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The Good Martha

From towels to lawn chairs, Martha Stewart’s products make her best case.

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On the mantel of my fireplace, next to a set of wooden hear-no-, see-no-, speak-no-evil monkeys, is a small silver frame containing a photograph of Bill Clinton and Martha Stewart. Cut out of a magazine, it was a gag gift to me from my mother-in-law, who has always hated Stewart—for all the usual reasons, but especially because the first step in Martha’s recipe for Easter ham involves the cutting of grass (upon which the ham is served).

I have never been particularly bothered by Martha. And yet when the verdict came down, I was upset. Not because I care about Martha the domestic diva or Martha the brand or even Martha the criminal. I care about the stuff.

Everyone seems to have forgotten Martha’s true contribution to society: The products that bear her name consistently display better construction and design than anybody else’s—and they’re low-cost, too. Martha is accused of stealing value from shareholders. Fair enough, but she also gave a lot of people a lot of value by getting a mass-market retailer like Kmart to sell classy goods at low prices.

It takes a rare zeal to produce inexpensive things that actually function and look decent. I was once given a very fancy set of Coucke kitchen towels from Provence—super-plush, hand-embroidered. They became stained and stretched after the first use. Not my Martha kitchen towels—they are not as luxurious or as arty, but they’re not bad-looking, and they’re practically indestructible. And then there’s the sage-green Martha paint I used on a wooden table eight years ago. I have moved that table out of state and back and into four different apartments; the paint job, amazingly, remains intact.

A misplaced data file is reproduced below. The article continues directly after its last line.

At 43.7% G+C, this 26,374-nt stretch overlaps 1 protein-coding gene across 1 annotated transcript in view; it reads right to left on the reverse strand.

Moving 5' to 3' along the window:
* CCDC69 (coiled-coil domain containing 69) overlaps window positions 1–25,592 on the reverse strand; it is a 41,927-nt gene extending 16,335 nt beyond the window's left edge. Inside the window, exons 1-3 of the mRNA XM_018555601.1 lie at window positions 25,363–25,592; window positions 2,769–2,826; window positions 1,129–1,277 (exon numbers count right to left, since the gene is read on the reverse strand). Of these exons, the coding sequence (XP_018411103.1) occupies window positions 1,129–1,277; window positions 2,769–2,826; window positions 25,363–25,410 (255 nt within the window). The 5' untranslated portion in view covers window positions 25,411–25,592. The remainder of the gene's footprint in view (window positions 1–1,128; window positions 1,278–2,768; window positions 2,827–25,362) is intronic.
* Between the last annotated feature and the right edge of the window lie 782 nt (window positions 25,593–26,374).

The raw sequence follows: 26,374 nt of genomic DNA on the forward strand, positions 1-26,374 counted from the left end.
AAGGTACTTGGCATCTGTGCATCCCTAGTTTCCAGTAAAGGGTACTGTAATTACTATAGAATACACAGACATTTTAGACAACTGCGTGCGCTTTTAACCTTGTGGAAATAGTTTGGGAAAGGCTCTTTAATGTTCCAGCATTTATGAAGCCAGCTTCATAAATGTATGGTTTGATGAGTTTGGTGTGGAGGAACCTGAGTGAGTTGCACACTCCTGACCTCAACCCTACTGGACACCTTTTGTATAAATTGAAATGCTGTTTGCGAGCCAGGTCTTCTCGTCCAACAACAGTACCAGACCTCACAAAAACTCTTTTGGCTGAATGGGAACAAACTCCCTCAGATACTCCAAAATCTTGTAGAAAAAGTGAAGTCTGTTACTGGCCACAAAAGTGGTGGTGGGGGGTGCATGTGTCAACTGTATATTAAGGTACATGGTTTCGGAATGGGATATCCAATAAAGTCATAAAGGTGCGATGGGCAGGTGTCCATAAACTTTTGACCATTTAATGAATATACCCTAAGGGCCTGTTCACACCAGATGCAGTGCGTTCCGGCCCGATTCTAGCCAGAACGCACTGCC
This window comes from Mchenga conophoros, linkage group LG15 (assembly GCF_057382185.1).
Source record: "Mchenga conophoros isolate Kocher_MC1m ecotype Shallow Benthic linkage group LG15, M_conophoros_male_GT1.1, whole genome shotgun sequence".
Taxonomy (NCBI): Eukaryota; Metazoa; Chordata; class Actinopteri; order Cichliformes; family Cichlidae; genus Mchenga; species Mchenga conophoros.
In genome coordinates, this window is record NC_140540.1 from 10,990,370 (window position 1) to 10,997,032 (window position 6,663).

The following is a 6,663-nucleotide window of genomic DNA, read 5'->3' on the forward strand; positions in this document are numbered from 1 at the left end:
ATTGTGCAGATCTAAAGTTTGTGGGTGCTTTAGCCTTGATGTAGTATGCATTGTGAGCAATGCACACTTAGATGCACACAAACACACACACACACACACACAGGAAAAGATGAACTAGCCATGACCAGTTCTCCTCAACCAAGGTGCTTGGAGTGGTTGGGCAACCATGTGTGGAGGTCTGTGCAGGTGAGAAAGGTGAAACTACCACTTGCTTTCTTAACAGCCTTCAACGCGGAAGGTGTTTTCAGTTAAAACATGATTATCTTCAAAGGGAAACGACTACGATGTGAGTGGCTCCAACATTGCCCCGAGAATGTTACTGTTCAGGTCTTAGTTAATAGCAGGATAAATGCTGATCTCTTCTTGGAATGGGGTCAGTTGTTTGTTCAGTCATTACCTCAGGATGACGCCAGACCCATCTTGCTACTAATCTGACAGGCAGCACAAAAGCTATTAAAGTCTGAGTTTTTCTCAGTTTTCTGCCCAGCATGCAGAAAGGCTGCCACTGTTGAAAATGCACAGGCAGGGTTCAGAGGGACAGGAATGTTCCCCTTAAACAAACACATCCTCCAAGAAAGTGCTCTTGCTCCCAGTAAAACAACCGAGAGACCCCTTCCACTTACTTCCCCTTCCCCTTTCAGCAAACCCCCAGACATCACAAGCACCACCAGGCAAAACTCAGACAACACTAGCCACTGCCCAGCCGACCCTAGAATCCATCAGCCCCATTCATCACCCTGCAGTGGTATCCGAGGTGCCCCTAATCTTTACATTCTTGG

Martha’s tempered-glass Everyday china is solid, dishwasher-safe, and much stronger than bone and even regular glass; drop a teacup nonviolently and it’s not going to break. Four place settings don’t cost much more than a single Calvin Klein Home plate. The wrought-iron patio furniture comes with weather-resistant cushions, so your yard doesn’t have to resemble a brown-spotted rust heap come the Fourth of July. The stroller blanket is soft fleece, as good as the kind sold in Upper West Side baby boutiques at four times the $7 price tag.

True, there are pieces of Martha-ware that I wouldn’t bother with. The chef’s knives are on the flimsy side, some of the textile patterns are too country-kitsch for their own good, and accessories like wind chimes are just superfluous.

But I wouldn’t argue with their intentions: In Martha’s world, even a shower-curtain ring isn’t just a shower-curtain ring. It’s a quality creation: metal, sturdy, even attractive. And if you think it’s petty to sing the praises of a shower-curtain ring, think again. Like all the rest of Martha’s manufactured goods, this one conveys the message that you can be nearly broke and still buy something that is, in its own way, beautiful.

Kmart has yet to make a definitive statement about the future of these products. I can imagine a world without Martha. But a world without Martha’s stuff? That’s much harder.


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